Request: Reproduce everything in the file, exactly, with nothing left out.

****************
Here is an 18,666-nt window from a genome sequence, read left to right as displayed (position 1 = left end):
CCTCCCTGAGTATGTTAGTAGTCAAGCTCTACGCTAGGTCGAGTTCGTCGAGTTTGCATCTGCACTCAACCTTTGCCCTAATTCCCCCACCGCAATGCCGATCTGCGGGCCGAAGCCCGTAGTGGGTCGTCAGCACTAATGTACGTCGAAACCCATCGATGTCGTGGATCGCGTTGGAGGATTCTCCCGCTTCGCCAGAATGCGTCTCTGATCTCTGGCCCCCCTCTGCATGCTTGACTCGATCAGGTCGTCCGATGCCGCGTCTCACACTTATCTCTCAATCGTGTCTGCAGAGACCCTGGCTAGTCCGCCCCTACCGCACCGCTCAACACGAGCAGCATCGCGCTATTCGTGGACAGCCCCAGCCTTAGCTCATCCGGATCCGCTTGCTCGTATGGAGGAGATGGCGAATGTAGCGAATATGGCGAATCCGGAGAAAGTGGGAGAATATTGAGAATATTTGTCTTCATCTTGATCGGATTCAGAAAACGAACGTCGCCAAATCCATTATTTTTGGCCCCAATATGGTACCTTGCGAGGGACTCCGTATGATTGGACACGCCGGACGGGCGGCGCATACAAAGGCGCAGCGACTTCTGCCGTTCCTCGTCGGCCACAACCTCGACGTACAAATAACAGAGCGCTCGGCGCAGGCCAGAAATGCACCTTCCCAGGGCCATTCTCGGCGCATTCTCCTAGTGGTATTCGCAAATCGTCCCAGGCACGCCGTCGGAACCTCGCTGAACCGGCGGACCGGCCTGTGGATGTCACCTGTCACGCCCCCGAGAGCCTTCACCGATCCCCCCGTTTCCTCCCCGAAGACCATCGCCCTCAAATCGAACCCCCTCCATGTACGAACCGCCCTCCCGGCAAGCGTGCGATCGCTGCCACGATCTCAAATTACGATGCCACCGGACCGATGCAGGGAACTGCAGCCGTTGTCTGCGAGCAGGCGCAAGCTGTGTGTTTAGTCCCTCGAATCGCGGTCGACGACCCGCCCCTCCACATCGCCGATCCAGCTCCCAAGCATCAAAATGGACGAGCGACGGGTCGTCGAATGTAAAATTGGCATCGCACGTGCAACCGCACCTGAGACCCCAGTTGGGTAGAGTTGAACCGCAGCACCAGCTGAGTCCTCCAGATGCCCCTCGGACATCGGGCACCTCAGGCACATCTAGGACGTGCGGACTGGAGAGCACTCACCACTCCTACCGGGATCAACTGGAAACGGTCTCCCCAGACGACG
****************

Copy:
Here is an 18,666-nt window from a genome sequence, read left to right as displayed (position 1 = left end):
CCTCCCTGAGTATGTTAGTAGTCAAGCTCTACGCTAGGTCGAGTTCGTCGAGTTTGCATCTGCACTCAACCTTTGCCCTAATTCCCCCACCGCAATGCCGATCTGCGGGCCGAAGCCCGTAGTGGGTCGTCAGCACTAATGTACGTCGAAACCCATCGATGTCGTGGATCGCGTTGGAGGATTCTCCCGCTTCGCCAGAATGCGTCTCTGATCTCTGGCCCCCCTCTGCATGCTTGACTCGATCAGGTCGTCCGATGCCGCGTCTCACACTTATCTCTCAATCGTGTCTGCAGAGACCCTGGCTAGTCCGCCCCTACCGCACCGCTCAACACGAGCAGCATCGCGCTATTCGTGGACAGCCCCAGCCTTAGCTCATCCGGATCCGCTTGCTCGTATGGAGGAGATGGCGAATGTAGCGAATATGGCGAATCCGGAGAAAGTGGGAGAATATTGAGAATATTTGTCTTCATCTTGATCGGATTCAGAAAACGAACGTCGCCAAATCCATTATTTTTGGCCCCAATATGGTACCTTGCGAGGGACTCCGTATGATTGGACACGCCGGACGGGCGGCGCATACAAAGGCGCAGCGACTTCTGCCGTTCCTCGTCGGCCACAACCTCGACGTACAAATAACAGAGCGCTCGGCGCAGGCCAGAAATGCACCTTCCCAGGGCCATTCTCGGCGCATTCTCCTAGTGGTATTCGCAAATCGTCCCAGGCACGCCGTCGGAACCTCGCTGAACCGGCGGACCGGCCTGTGGATGTCACCTGTCACGCCCCCGAGAGCCTTCACCGATCCCCCCGTTTCCTCCCCGAAGACCATCGCCCTCAAATCGAACCCCCTCCATGTACGAACCGCCCTCCCGGCAAGCGTGCGATCGCTGCCACGATCTCAAATTACGATGCCACCGGACCGATGCAGGGAACTGCAGCCGTTGTCTGCGAGCAGGCGCAAGCTGTGTGTTTAGTCCCTCGAATCGCGGTCGACGACCCGCCCCTCCACATCGCCGATCCAGCTCCCAAGCATCAAAATGGACGAGCGACGGGTCGTCGAATGTAAAATTGGCATCGCACGTGCAACCGCACCTGAGACCCCAGTTGGGTAGAGTTGAACCGCAGCACCAGCTGAGTCCTCCAGATGCCCCTCGGACATCGGGCACCTCAGGCACATCTAGGACGTGCGGACTGGAGAGCACTCACCACTCCTACCGGGATCAACTGGAAACGGTCTCCCCAGACGACG